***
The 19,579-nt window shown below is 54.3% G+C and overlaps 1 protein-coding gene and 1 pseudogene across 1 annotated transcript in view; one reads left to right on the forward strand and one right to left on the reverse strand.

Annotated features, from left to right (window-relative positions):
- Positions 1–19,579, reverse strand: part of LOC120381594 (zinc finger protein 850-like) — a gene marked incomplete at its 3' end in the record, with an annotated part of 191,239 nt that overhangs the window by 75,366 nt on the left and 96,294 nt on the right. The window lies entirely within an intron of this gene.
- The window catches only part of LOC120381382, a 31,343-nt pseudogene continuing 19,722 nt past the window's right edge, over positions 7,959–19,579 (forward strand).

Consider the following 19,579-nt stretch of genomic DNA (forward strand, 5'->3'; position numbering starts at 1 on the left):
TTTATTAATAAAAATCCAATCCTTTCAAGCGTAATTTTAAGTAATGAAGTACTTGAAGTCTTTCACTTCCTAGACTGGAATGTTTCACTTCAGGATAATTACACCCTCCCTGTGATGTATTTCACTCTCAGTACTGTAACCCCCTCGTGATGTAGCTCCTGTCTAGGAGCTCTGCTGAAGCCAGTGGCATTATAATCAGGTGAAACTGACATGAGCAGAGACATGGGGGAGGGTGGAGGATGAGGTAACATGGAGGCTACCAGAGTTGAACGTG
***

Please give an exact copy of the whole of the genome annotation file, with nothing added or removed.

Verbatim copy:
The 19,579-nt window shown below is 54.3% G+C and overlaps 1 protein-coding gene and 1 pseudogene across 1 annotated transcript in view; one reads left to right on the forward strand and one right to left on the reverse strand.

Annotated features, from left to right (window-relative positions):
- Positions 1–19,579, reverse strand: part of LOC120381594 (zinc finger protein 850-like) — a gene marked incomplete at its 3' end in the record, with an annotated part of 191,239 nt that overhangs the window by 75,366 nt on the left and 96,294 nt on the right. The window lies entirely within an intron of this gene.
- The window catches only part of LOC120381382, a 31,343-nt pseudogene continuing 19,722 nt past the window's right edge, over positions 7,959–19,579 (forward strand).

Consider the following 19,579-nt stretch of genomic DNA (forward strand, 5'->3'; position numbering starts at 1 on the left):
TTTATTAATAAAAATCCAATCCTTTCAAGCGTAATTTTAAGTAATGAAGTACTTGAAGTCTTTCACTTCCTAGACTGGAATGTTTCACTTCAGGATAATTACACCCTCCCTGTGATGTATTTCACTCTCAGTACTGTAACCCCCTCGTGATGTAGCTCCTGTCTAGGAGCTCTGCTGAAGCCAGTGGCATTATAATCAGGTGAAACTGACATGAGCAGAGACATGGGGGAGGGTGGAGGATGAGGTAACATGGAGGCTACCAGAGTTGAACGTG